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Jenky should issue formal apology

Editorial Board | Friday, April 27, 2012

On April 14, Bishop Daniel Jenky of the Diocese of Peoria, Ill., delivered a homily that touched on the healthcare reform of President Barack Obama’s administration. In his remarks, Jenky compared the challenges the Catholic Church is facing today to others it has faced in the past – including the regimes of Adolf Hitler and Joseph Stalin.

In addition to serving as bishop, Jenky is a member of the University’s Board of Fellows, the upper tier of the Board of Trustees at Notre Dame. In this role he is responsible for, amongst other things, “[ensuring] that the University maintains its essential character as a Catholic institution of higher learning.” His public statements are not just his own – they reflect on Notre Dame as well, and flout his responsibility as a University Fellow.

There is nothing inherently wrong with Jenky’s argument – the Church has a duty to stand up for its rights, and the bishop’s statement is protected by the First Amendment. However, by comparing a current political figure to the extreme examples of Hitler and Stalin, Jenky compromised any possibility for reasonable discourse. It doesn’t matter that Obama or his politics were the subjects of his homily. Jenky could have been speaking about any American politician, Republican or Democrat. Drawing comparisons to such figures as Hitler and Stalin sends a clear and irrevocable message. They are not mere historical figures; they are men who were responsible for the deaths of tens of millions of innocent women, children and minorities – the very people the Catholic Church takes upon itself to protect. These men epitomize evil to the entirety of the international community.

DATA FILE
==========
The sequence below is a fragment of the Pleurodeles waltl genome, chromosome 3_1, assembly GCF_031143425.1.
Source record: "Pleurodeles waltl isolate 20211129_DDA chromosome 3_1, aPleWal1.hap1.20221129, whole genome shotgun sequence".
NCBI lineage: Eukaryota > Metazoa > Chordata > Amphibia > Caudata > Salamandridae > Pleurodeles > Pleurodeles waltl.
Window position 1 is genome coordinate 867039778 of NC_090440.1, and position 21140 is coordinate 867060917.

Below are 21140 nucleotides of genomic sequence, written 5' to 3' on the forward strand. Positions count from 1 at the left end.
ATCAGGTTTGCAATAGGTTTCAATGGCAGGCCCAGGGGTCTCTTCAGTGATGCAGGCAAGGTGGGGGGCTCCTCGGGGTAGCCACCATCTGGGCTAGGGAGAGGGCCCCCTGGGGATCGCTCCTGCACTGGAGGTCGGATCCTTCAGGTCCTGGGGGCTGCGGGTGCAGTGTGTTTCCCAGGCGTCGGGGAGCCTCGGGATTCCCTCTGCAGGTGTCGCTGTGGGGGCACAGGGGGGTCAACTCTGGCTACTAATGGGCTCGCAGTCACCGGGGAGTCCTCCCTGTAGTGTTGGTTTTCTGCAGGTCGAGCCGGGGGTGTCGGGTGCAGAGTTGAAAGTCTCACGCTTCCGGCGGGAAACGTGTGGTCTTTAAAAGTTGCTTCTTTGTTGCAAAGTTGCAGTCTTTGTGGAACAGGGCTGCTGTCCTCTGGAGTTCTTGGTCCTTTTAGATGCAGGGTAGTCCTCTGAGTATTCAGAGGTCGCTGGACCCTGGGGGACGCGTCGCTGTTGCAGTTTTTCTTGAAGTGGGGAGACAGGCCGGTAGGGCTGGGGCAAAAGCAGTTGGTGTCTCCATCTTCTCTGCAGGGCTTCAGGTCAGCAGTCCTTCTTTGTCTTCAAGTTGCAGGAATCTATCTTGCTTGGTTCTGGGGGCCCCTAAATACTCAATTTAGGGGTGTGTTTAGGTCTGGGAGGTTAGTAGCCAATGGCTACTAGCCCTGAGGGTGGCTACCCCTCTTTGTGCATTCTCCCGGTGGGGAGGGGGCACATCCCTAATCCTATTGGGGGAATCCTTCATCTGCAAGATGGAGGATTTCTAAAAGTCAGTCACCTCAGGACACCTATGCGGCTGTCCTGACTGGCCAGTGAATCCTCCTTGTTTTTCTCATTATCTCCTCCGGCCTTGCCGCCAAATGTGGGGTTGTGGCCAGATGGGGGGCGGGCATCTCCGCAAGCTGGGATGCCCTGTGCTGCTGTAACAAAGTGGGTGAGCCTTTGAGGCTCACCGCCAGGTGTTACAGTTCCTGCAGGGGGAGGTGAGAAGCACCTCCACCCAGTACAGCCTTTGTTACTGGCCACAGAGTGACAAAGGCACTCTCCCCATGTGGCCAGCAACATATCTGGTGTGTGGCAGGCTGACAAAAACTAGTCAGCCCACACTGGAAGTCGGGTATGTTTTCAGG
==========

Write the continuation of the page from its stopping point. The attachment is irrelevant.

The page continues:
Although Bishop Jenky focused on healthcare policy, what is at risk has nothing to do with politics, but the civil rhetoric we hold so dear as an institution of higher learning. The spirit of Notre Dame fosters an environment of respecting the differences of others and using discourse and cooperation to solve problems. Jenky, one of the highest-ranking members of our community, did not embody this spirit.

Around campus on lampposts and in the dining halls hang signs that read “Heal. Unify. Enlighten.” All members of the University’s community are responsible for living up to these words. As students, we are held to this standard every day, whether traveling or studying abroad, working in an internship or participating in community service. Our words and actions reflect the principles of our University. As a University Trustee and Fellow, Jenky should adhere to these same standards, and we as members of the Notre Dame community must demand this from him.

Pursuant to this belief, more than 140 professors and faculty signed a letter calling for Jenky to either renounce his statements or resign from his post on the Board of Fellows. Jenky’s statement was polarizing and offensive, and should in no way be associated with the work done every day by students, professors, administrators and faculty of Our Lady’s University. The Diocese of Peoria issued a statement claiming Jenky’s statements were taken out of context – but invoking the names of Hitler and Stalin leaves no gray area. Jenky’s homily was offensive and demonstrates a gross disrespect for his responsibilities as a University Fellow and Trustee.

We believe Jenky’s remarks reflect poorly upon Notre Dame and the members of its community. As a high-ranking member of the University, the bishop ought to issue a clear, full-fledged and public apology. Jenky must take responsibility for his mistake. If he is unwilling to publicly recognize the vulgarity of his statement, then the bishop should resign from his role as a trustee and fellow. A minority of the Editorial Board believes Jenky should resign regardless of whether he publicly apologizes, as he has compromised his standing as a high-profile and highly influential member of Notre Dame’s community.

Notre Dame’s mission states “intellectual interchange” is “essential” to a University environment. Unfortunately, Bishop Jenky’s aggressive remarks curtail any discourse that might take place concerning the issues he addressed in his homily. His statements reflect poorly on the University, and he, like any member of the Notre Dame community, must be held accountable for his actions.

Only through an uncompromising apology can we maintain the integrity of our University and uphold our mission to maintain intellectual discourse.